Hairstreaks: desert green hairstreak (Callophrys comstocki)

(Lepidoptera: Lycaenidae: Theclinae: Eumaeini)

Profile prepared by Mace Vaughan and Matthew Shepherd, The Xerces Society for Invertebrate Conservation

The desert green hairstreak is found in remote desert canyons in the Great Basin and arid inter-mountain West from northern Nevada and eastern California to southern Utah and western Colorado. Its preferred habitat is sagebrush scrub and pinyon-juniper woodland in which their larval hostplants grow. The hostplants are various wild buckwheats (Eriogonum sp.). Due to the relative isolation and inaccessibility of its habitats, there are few identified threats. The most prominent threat is the intrusion of invasive alien weeds into the habitats, especially cheatgrass (Bromus tectorum), which can increase the frequency and intensity of wildfires.

red list profile

conservation status

Xerces Red List Status: Imperiled
Other Rankings:

Canada – Species at Risk Act: N/A
Canada – provincial status: N/A
Mexico: N/A
USA – Endangered Species Act: None
USA – state status: None
NatureServe: G2G3 (T1T2 for spp. interrupta)
IUCN Red List: N/A

The desert green hairstreak is considered Imperiled because of its limited range and generally small population (although in wet years it can be locally abundant), particularly in the eastern part of its range. The Nevada subspecies C. c. interrupta may be of greater concern.

description and taxonomic status

The desert green hairstreak is a small butterfly in the family Lycaenidae (gossamer wings). It has a wingspan of 22 to 29 mm (13/16 to 1 inch). The upperside is gray. The underside is gray-green with a sinuous row of white dots on the hindwing.

Callophrys comstocki Henne, 1940. Common names include Comstock’s hairstreak and Comstock’s green hairstreak.

life history

The preferred habitat is sagebrush scrub and pinyon-juniper woodland, generally in ravine bottoms, in which their larval hostplants grow. The hostplants are various wild buckwheats (Eriogonum sp.). In most of the range the principal hostplants are redroot buckwheat (E. racemosum) and bastardsage (E. wrightii). In Nevada, however, the principal hostplant is Heermann’s buckwheat (E. heermannii) and in California it is suspected to use sulphur-flowered buckwheat (E. umbellatum).

The desert green hairstreak has up to two flight periods, from March-May and August-September. The second flight is usually small and in dry years may be not existent. During these periods males perch to watch for females in depressions or gulch bottoms. After mating, females will lay their eggs singly on hostplant leaves. Caterpillars usually eat leaves, although some prefer flowers and young fruits. They will overwinter as chysalids. During extended dry periods they may overwinter twice.

distribution

These butterflies are found in remote desert canyons in the Great Basin and arid intermountain West from northern Nevada and eastern California to southern Utah and western Colorado. The subspecies C. c. interrupta is endemic to Nevada.


Courtesy of Butterflies and Moths of North America, Big Sky Institute.

threats and conservation needs

Due to the relative isolation and inaccessibility of its habitats, the desert green hairstreak has few identified threats. The most prominent threat is the intrusion of invasive alien weeds into the habitats, especially cheatgrass (Bromus tectorum), which can increase the frequency and intensity of wildfires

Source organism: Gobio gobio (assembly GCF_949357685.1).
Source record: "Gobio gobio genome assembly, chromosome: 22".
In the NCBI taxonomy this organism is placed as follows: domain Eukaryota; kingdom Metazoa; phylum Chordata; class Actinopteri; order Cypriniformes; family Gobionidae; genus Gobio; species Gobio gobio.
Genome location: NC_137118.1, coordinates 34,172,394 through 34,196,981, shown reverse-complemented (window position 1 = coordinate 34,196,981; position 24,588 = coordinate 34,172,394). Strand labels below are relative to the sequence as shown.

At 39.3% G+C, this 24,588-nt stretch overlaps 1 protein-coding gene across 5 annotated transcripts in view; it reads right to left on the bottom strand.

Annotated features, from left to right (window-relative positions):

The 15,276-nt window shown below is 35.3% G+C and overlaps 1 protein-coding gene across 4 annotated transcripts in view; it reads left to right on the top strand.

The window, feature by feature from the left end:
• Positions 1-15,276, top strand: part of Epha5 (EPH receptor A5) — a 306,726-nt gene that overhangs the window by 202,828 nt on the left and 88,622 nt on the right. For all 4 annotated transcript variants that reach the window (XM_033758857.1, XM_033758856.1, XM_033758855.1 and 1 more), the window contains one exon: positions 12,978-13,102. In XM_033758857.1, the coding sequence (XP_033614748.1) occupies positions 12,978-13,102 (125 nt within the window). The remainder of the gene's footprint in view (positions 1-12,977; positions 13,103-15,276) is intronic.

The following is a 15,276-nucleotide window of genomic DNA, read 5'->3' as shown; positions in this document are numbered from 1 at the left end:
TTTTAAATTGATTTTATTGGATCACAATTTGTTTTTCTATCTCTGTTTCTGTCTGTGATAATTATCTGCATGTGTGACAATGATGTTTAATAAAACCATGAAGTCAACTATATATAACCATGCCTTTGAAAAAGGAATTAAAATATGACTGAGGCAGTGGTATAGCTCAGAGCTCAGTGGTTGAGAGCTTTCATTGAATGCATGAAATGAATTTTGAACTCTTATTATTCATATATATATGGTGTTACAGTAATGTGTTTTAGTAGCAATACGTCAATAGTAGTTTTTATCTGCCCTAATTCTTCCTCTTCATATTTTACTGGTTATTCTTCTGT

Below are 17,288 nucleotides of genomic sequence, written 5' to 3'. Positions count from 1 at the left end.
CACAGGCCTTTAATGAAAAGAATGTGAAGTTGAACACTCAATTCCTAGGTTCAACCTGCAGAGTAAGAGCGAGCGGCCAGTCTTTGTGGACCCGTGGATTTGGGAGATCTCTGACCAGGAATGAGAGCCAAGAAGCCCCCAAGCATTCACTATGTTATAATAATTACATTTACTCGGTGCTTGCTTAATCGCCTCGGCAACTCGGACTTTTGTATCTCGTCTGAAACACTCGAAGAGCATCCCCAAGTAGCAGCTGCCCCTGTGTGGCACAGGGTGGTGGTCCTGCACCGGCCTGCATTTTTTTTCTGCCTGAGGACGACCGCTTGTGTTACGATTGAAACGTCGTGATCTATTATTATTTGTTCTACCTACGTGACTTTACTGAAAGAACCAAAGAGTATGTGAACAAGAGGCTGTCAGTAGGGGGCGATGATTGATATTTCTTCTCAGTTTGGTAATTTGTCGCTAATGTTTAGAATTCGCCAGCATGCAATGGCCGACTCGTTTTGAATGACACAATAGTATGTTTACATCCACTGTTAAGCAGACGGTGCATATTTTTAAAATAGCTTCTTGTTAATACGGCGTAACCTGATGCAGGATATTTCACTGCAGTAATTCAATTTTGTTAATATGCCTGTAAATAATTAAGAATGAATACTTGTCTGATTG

Where habitats are being invaded by cheatgrass, action should be taken to reduce the spread and minimize the fire threat. With the increase of back country recreation (e.g. off-highway vehicles), public land managers must be careful to manage the impacts on this butterfly’s habitat.

Surveys should be done to identify new populations and monitoring of known populations, especially on public lands, is necessary.

references

Emmel, T.C. and J.F. Emmel. 1973. The Butterflies of Southern California. Natural History Museum of Los Angeles County, Los Angeles, CA.

Ferris, C.D. and F.M. Brown. 1981. Butterflies of the Rocky Mountain States. University of Oklahoma Press, Norman, OK.

Garth, J.S. and J.W. Tilden. 1986. California Butterflies. University of California Press, Berkeley and Los Angeles, CA.

Opler, P.A. 1999. A Field Guide to Western Butterflies. Houghton-Mifflin Co., Boston, MA.

Scott, J. A. 1986. The Butterflies of North America. Stanford University Press, Stanford, CA.

Stanford, R. E. and P. A. Opler. 1993. Atlas of Western USA Butterflies Including Aadjacent Parts of Canada and Mexico. Denver and Fort Collins, CO.

additional resources

Arizona Game and Fish Department, Heritage Data Management System; Invertebrate Abstract: Callophrys comstocki(Accessed 9/22/08)

Big Sky Institute, Butterflies and Moths of North America: desert green hairstreak (Accessed 1/21/09)

Nearctica; The Butterflies and Skippers of North America: desert green hairstreak (Accessed 5/5/05)

NatureServe Explorer (Accessed 5/5/05)

citation

Vaughan, D. M., and M. D. Shepherd. 2005. Species Profile: Callophrys comstocki. In Shepherd, M. D., D. M. Vaughan, and S. H. Black (Eds). Red List of Pollinator Insects of North America. CD-ROM Version 1 (May 2005). Portland, OR: The Xerces Society for Invertebrate Conservation.

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